Figure 1. Schematic of the signaling changes that are postulated to occur downstream of β-adrenergic receptor (β-AR) stimulation following burn injury. MAPK, mitogen-activated protein kinase; Akt, protein kinase B; mTOR, mammalian target of rapamycin; SERCA2, sarcoplasmic reticulum calcium ATPase 2; RyR, ryanodine receptor.
Figure 1. Schematic of the signaling changes that are postulated to occur downstream of β-adrenergic receptor (β-AR) stimulation following burn injury. MAPK, mitogen-activated protein kinase; Akt, protein kinase B; mTOR, mammalian target of rapamycin; SERCA2, sarcoplasmic reticulum calcium ATPase 2; RyR, ryanodine receptor.
Ijms 17 00053 g001

2.2. Cytokines and Pro-Inflammatory Mediators

The majority of research investigating post-burn cardiac signaling changes in animal models has focused on the inflammatory response. This response can also be regulated by β-AR-dependent signaling, although other receptor populations also contribute. However, many of these inflammatory pathways cross-talk with β-ARs, providing additional evidence that β-ARs are key mediators of burn-induced cardiac dysfunction. Interleukin (IL)-1β and tumor necrosis factor α (TNFα) expression and secretion are regulated by nuclear factor κ B (NFκB) and p38 MAPK which can be activated following β-AR stimulation [38,39,40]. These factors have been shown to be upregulated in the heart following burn injury (Figure 1) [41]. TNFα secretion was increased more than 10-fold in cardiomyocytes from burned animals [17]. Inhibition of NFκB translocation into the nucleus by IκB prevented TNFα secretion as well as normalized cardiac function after burn injury. In addition to inducing inflammation, TNFα perfusion into normal hearts was sufficient to severely depress myocardial function [40]. Depressed cardiac function was also observed following IL-1β treatment despite the absence of TNFα [42]. However, maximal cardiac dysfunction occurred with co-administration of IL-1β, TNFα, and IL-6 [43].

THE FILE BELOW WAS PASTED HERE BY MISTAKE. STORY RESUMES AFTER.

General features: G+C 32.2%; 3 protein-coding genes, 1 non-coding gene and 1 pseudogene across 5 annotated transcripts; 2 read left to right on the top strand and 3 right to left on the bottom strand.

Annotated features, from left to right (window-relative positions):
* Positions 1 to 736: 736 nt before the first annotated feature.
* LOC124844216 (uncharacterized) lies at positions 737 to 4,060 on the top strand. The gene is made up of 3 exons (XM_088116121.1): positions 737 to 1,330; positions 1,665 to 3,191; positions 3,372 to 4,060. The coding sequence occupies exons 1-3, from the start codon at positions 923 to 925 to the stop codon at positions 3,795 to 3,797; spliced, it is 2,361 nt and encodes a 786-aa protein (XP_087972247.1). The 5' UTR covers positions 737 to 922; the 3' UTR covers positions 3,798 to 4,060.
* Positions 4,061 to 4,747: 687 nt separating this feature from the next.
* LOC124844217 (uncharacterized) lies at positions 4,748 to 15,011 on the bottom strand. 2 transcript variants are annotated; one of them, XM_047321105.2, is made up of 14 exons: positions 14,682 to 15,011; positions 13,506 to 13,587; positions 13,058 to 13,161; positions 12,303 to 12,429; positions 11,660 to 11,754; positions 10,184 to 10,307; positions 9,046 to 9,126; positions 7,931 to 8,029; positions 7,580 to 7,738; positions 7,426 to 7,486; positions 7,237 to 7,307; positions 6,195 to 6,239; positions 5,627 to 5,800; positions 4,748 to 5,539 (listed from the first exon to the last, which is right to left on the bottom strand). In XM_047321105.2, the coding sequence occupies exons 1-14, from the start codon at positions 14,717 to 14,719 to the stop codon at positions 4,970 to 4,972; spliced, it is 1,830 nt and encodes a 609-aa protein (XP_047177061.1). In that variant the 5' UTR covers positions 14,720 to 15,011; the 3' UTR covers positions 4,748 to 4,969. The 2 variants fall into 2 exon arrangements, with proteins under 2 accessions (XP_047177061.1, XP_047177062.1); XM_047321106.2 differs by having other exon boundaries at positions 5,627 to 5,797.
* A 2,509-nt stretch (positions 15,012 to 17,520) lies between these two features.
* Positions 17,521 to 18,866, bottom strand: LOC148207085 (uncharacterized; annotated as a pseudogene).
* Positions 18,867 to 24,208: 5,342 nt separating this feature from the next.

Toll-like receptor 4 (TLR4) also contributes to the maladaptive cardiac inflammatory response to severe burn injury. The aforementioned burn-induced inflammatory cascade was significantly blunted in severely burned mice genetically engineered to produce an inactive form of TLR4 [41]. The same authors also investigated the role of cluster of differentiation 14 (CD14), an endotoxin receptor that forms a complex with TLR4. CD14 knockout significantly reduced the production of IL-6, TNFα, and IL-1β after burn injury. Furthermore, left ventricular function was restored, as seen through comparison to burned wildtype mice. Similar results were noted using pharmacological inhibition of CD14 [44]. Lipopolysaccharide (LPS) and endotoxin release also contribute to burn induced contractile dysfunction and inflammation. In cardiomyocytes isolated from burned rats, LPS administration decreased sarcomere shortening in a dose-dependent manner, indicating impairment of cardiomyocyte contraction [45]. The effect of LPS on sarcomere shortening was independent of burn injury, as burn injury with LPS treatment had an additive effect [45]. Recombinant bactericidal permeability-increasing protein (BPI) attenuated the burn pathophysiology [46]. These data indicate that the relationship between inflammation and cardiac dysfunction may yield new targets for future clinical investigations.